how to make bioplastic (from milk)

how to make bioplastic (from milk)

What’s a bioplastic?

A bioplastic is a "plastic" made from renewable and organic sources like biopolymers derived from plants.

Types of bioplastics:

starch based

cellulose plastics

PLA plastics (not as biodegradable)

What is milk plastic?


Milk plastic, also known as casein plastic, is a type of plastic that was invented in the early 20th century. It is made by mixing casein, a protein found in milk, with an alkaline substance such as lime or ammonia. The mixture is then heated and pressed into a mold to form a solid shape.

Casein plastic was particularly attractive as a substitute because it could be molded and shaped in much the same way as natural materials. It was also relatively inexpensive to produce, especially compared to rare and exotic materials like ivory.  It  was becoming scarce and expensive. It was used to make a variety of items, such as buttons, buckles, and combs In addition, it was more durable and resistant to moisture than many other synthetic materials of the time, making it suitable for a variety of applications.

During World War II, casein plastic became even more important as a material, as traditional sources of raw materials became scarce due to the demands of the war effort. Milk plastic was used to make a wide range of items, including buttons, buckles, and other small parts for military equipment.

While milk plastic was once a popular material, it has largely been replaced by other types of plastics that are cheaper and easier to produce. However, it is still sometimes used in niche applications, such as in the production of high-end buttons or in the restoration of historic items made from milk plastic.

Here's a general recipe for making milk plastic:

Watch a tutorial here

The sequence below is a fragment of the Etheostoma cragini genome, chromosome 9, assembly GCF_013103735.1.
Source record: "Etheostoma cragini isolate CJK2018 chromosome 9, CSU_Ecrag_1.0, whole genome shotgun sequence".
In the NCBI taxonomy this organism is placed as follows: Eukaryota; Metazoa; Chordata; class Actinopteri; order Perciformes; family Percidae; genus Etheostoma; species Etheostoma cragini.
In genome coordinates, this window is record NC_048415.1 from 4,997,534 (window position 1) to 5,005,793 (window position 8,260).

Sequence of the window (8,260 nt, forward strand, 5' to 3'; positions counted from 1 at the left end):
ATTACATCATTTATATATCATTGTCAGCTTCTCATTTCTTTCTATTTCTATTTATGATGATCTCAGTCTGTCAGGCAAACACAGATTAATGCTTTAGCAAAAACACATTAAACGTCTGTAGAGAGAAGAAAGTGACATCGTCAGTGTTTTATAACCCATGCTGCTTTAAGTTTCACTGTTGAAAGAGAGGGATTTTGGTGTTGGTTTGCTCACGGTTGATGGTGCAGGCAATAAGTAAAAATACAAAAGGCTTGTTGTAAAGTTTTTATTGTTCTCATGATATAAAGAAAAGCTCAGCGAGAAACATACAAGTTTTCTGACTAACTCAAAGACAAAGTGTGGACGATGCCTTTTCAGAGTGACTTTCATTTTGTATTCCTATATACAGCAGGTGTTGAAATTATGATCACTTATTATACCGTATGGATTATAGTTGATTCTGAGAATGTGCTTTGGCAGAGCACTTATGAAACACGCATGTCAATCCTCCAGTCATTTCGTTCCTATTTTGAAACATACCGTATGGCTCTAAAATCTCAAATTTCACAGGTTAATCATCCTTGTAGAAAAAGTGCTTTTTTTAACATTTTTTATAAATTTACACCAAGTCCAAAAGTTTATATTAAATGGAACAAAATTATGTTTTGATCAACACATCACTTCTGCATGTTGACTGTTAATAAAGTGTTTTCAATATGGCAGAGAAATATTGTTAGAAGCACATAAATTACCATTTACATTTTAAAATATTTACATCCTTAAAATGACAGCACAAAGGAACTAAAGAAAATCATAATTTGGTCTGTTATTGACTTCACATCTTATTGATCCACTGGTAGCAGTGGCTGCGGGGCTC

1 cup of milk

4 teaspoons of white vinegar or lemon juice

1 tablespoon of baking soda



  • Heat the milk in a saucepan until it is almost boiling.
  • Remove the milk from the heat and add the vinegar or lemon juice. Stir until the milk curdles and separates into solids (the casein) and liquid (the whey).
  • Strain the solids through a cheesecloth or a fine mesh sieve to remove as much of the liquid as possible.
  • Add the baking soda to the solids and knead them together with your hands until they form a pliable dough-like substance. If the mixture is too dry, you can add small amounts of water until it reaches the desired consistency.
  • Roll the mixture into a ball and press it into a mold or shape it into the desired form.
  • Let the milk plastic dry completely, which may take a few days, depending on the size and thickness of the object.
  • Sand and polish the milk plastic to smooth out any rough edges or imperfections.
  • Note: This recipe is just a basic guideline and the proportions can be adjusted based on the desired result. Additionally, other additives such as glycerin or oils can be added to improve the pliability and durability of the milk plastic.